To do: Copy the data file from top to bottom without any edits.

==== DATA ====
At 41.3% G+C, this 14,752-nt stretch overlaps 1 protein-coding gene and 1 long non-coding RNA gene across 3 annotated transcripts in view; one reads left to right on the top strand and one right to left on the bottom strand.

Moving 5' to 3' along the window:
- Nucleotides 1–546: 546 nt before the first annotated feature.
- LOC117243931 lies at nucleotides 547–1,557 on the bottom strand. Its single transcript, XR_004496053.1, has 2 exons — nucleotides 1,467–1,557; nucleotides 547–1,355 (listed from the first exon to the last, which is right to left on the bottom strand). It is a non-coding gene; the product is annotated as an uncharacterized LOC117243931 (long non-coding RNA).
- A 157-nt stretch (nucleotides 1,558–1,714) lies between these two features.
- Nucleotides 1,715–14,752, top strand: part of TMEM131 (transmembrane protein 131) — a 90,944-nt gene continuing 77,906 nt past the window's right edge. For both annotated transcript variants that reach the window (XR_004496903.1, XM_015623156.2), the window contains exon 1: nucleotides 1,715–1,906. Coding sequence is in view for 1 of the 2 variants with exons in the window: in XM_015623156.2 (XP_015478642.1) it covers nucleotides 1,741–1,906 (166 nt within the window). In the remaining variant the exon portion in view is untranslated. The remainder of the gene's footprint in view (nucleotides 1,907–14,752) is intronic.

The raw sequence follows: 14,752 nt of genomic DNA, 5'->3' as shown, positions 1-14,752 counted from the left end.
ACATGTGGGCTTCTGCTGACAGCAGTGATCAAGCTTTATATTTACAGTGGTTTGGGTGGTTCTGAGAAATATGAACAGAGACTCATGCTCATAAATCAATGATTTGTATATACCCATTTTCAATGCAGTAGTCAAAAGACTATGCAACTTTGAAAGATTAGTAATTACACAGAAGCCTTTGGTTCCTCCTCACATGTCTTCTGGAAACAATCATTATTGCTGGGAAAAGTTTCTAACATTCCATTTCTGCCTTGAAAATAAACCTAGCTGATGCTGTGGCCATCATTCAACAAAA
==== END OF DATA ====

At 41.3% G+C, this 14,752-nt stretch overlaps 1 protein-coding gene and 1 long non-coding RNA gene across 3 annotated transcripts in view; one reads left to right on the top strand and one right to left on the bottom strand.

Moving 5' to 3' along the window:
- Nucleotides 1–546: 546 nt before the first annotated feature.
- LOC117243931 lies at nucleotides 547–1,557 on the bottom strand. Its single transcript, XR_004496053.1, has 2 exons — nucleotides 1,467–1,557; nucleotides 547–1,355 (listed from the first exon to the last, which is right to left on the bottom strand). It is a non-coding gene; the product is annotated as an uncharacterized LOC117243931 (long non-coding RNA).
- A 157-nt stretch (nucleotides 1,558–1,714) lies between these two features.
- Nucleotides 1,715–14,752, top strand: part of TMEM131 (transmembrane protein 131) — a 90,944-nt gene continuing 77,906 nt past the window's right edge. For both annotated transcript variants that reach the window (XR_004496903.1, XM_015623156.2), the window contains exon 1: nucleotides 1,715–1,906. Coding sequence is in view for 1 of the 2 variants with exons in the window: in XM_015623156.2 (XP_015478642.1) it covers nucleotides 1,741–1,906 (166 nt within the window). In the remaining variant the exon portion in view is untranslated. The remainder of the gene's footprint in view (nucleotides 1,907–14,752) is intronic.

The raw sequence follows: 14,752 nt of genomic DNA, 5'->3' as shown, positions 1-14,752 counted from the left end.
ACATGTGGGCTTCTGCTGACAGCAGTGATCAAGCTTTATATTTACAGTGGTTTGGGTGGTTCTGAGAAATATGAACAGAGACTCATGCTCATAAATCAATGATTTGTATATACCCATTTTCAATGCAGTAGTCAAAAGACTATGCAACTTTGAAAGATTAGTAATTACACAGAAGCCTTTGGTTCCTCCTCACATGTCTTCTGGAAACAATCATTATTGCTGGGAAAAGTTTCTAACATTCCATTTCTGCCTTGAAAATAAACCTAGCTGATGCTGTGGCCATCATTCAACAAAA